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Kurtág is another composer who studied Webern closely, and about the same time as Castiglioni. Although he has composed a wide range of instrumental music, the aphoristic song cycle is perhaps his signature medium. In the 1970s he became fascinated with Russian literature, learning Russian to be able to read Dostoyevsky in the original language. The work of Rimma Dalos, a Russian-born poet who has lived in Hungary since 1970, proved of particular interest. Kurtág first set her poetry in Messages of the Late R.V. Troussova, Op. 16, commissioned by the Ensemble InterContemporain and premiered in Paris in 1981, sparking a flood of international interest in Kurtág's music that has flowed unabated ever since.

Scenes from a Novel, completed in 1982, pared the Op. 16 ensemble down to just violin, bass, and cimbalom, from which Kurtág conjures a huge range of sound and emotion. Characteristically, several of the numbers allude to other musicians, such as No. 5, an homage to Mahler (with a middle section marked "tempo di Kamarinskaya," referring to a dance by Glinka). No. 9, the "Hurdy-Gurdy Waltz," is an homage to Schnittke, the voice dancing drunkenly over instruments stuck mechanically on an E-flat chord.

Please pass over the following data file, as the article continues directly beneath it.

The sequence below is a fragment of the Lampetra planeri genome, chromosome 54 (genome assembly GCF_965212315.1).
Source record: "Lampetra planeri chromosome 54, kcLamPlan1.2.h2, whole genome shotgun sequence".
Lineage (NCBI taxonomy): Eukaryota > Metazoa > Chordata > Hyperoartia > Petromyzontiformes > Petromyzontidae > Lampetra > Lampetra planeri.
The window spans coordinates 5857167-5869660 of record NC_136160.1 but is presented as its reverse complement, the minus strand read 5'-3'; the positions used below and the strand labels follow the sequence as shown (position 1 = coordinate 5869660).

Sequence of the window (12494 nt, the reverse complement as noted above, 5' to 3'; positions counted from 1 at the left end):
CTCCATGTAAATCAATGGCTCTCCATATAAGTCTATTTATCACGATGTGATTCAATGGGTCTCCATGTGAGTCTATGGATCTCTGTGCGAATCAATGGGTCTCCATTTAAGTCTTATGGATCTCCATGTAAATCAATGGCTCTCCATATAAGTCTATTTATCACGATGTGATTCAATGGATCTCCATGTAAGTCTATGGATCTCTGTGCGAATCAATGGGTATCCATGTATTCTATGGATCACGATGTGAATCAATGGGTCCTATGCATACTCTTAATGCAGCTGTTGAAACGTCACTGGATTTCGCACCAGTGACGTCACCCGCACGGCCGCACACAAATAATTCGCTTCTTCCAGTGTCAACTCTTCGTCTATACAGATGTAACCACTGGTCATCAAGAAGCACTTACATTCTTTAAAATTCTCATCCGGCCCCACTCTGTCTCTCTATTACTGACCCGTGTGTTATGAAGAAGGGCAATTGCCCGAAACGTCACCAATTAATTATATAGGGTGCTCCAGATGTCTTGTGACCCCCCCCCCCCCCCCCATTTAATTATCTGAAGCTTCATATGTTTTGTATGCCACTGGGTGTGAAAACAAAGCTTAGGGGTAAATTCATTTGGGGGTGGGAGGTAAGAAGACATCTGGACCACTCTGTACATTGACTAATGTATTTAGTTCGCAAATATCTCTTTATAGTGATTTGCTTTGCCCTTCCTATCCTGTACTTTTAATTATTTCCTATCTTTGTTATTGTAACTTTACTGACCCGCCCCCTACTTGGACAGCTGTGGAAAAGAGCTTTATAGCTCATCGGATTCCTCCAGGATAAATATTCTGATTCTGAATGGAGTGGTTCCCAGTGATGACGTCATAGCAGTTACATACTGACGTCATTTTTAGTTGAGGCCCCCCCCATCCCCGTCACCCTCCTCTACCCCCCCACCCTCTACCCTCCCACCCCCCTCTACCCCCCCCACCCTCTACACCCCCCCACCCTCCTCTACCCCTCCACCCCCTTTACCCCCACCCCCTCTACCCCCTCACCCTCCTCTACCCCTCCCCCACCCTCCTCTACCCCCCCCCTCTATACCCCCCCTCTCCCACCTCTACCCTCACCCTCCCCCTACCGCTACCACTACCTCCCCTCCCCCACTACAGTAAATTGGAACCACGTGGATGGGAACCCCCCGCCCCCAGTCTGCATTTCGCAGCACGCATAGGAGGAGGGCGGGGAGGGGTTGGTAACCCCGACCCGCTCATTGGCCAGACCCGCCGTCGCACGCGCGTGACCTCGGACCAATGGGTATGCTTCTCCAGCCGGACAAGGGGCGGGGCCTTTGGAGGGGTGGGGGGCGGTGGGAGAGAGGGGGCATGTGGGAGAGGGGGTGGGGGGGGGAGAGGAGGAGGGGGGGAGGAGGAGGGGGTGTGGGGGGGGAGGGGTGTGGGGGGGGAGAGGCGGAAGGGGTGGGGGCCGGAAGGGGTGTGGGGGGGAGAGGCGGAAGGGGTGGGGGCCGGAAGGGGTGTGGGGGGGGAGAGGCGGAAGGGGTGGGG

There is humor here, and at least the ironic imitation of lighter, more naïve spirits. But the prevailing mood of this cycle of fragile, confessional poems is bleak and sorrowing. The "Epilogue," subtitled "a dispirited wail" and marked "desolato," slowly sinks chromatically into enervated depths.

- John Henken is Director of Publications for the Los Angeles Philharmonic Association.